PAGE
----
The News You Need After You Stop Hitting Snooze

*At LAist we will always bring you the news freely, but occasionally we do include links to other publications that may be behind a paywall. Thank you for understanding!

  • The unhoused population in Los Angeles continues to grow, though the rate of growth has slowed. The L.A. Homeless Services Authority (LAHSA) released the long-awaited results from the 2022 count and new numbers show that on any given night, an estimated 69,144 people are experiencing homelessness across L.A. County – a 4.1% increase since the last count took place in 2020 – and one demographic group experienced significantly bigger changes than others.
  • The ACLU goes to court seeking a judge to order L.A. County to take steps over "abysmal" conditions in the Inmate Reception Center jail. 
  • Angelenos joined communities around the world to remember Queen Elizabeth II who died Thursday at age 96. The Queen’s first visit to California was in 1983 on the invitation of then President Ronald Reagan. (Spectrum News) 
  • California is jumpstarting college savings for every child born in the state with more money set aside for low-income students. Research suggests such seed money can help make college much more accessible.
  • Opponents of the newly signed fast food California worker law are already work hard to get it overturned. (AP)
  • Police allege that an elected official in Nevada killed a Las Vegas investigative journalist because of critical stories the reporter had written. The Clark County Sheriff Joe Lombardo called the case “particularly troublesome.” (Los Angeles Times
  • The Emmy’s Big Night is coming. Can it avoid another #EmmysSoWhite
  • It may be raining but that doesn’t mean you can’t enjoy yourself this weekend! Put on your dance shoes for a 2000s Hip Hop Party at Echoplex or watch others take to the stage and enjoy the Pacífico Dance Company at the Ford Theater. There are a ton of other things going on, too. Check it all out here.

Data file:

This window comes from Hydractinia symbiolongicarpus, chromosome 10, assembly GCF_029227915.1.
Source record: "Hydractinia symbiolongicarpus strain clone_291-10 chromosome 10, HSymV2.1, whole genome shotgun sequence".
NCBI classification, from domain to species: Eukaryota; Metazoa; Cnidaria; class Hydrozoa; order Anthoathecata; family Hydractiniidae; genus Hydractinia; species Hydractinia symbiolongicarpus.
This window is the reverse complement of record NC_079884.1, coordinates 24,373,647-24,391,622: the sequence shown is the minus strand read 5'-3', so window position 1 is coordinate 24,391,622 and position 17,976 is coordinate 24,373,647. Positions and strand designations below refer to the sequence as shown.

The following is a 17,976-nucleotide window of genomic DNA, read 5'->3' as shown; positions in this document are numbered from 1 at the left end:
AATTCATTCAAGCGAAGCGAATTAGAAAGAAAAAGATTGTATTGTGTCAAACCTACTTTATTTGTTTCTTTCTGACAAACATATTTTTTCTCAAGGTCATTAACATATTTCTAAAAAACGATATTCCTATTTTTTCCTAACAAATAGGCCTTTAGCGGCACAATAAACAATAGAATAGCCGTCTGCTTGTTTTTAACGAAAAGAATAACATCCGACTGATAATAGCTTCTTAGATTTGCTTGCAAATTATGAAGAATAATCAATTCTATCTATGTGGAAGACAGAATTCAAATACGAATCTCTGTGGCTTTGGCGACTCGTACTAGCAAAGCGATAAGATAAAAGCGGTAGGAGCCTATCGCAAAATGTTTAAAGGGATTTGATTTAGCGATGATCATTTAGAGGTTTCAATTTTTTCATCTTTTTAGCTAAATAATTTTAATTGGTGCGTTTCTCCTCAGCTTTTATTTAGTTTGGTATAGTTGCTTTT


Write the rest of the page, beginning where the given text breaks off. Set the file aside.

Support for LAist comes from

Wait! One More Thing…What The Signs Of Los Angeles Say About The City

The Rialot marquee reads "You are not alone."
A message for a time of isolation.
(Courtesy Jason Horton)

Travel across L.A. and you’ll take in a variety of signage and store fronts — ranging in condition and much of it dating back decades. It took a nighttime walk through the city during the pandemic to make Jason Horton want to capture it.

“You go by and are like, ‘Oh, this will be here forever.’ And then you go, and it’s like, it’s not. It’s gone,” Horton said. “And I’ll be like, ‘I’ll get it next time.’ And for me, today is next time. This is next time.”

Horton started snapping photos whenever and wherever he could. The result is a new book Signs of Los Angeles: Lost in the Dark. The pages are filled with familiar sites — some of it now gone or change — and anecdotes from the people of L.A. about what these places, and these signs, mean to them.

Horton sat down with my colleague Mike Roe to talk about the little details that went into making this book. Read about that conversation here.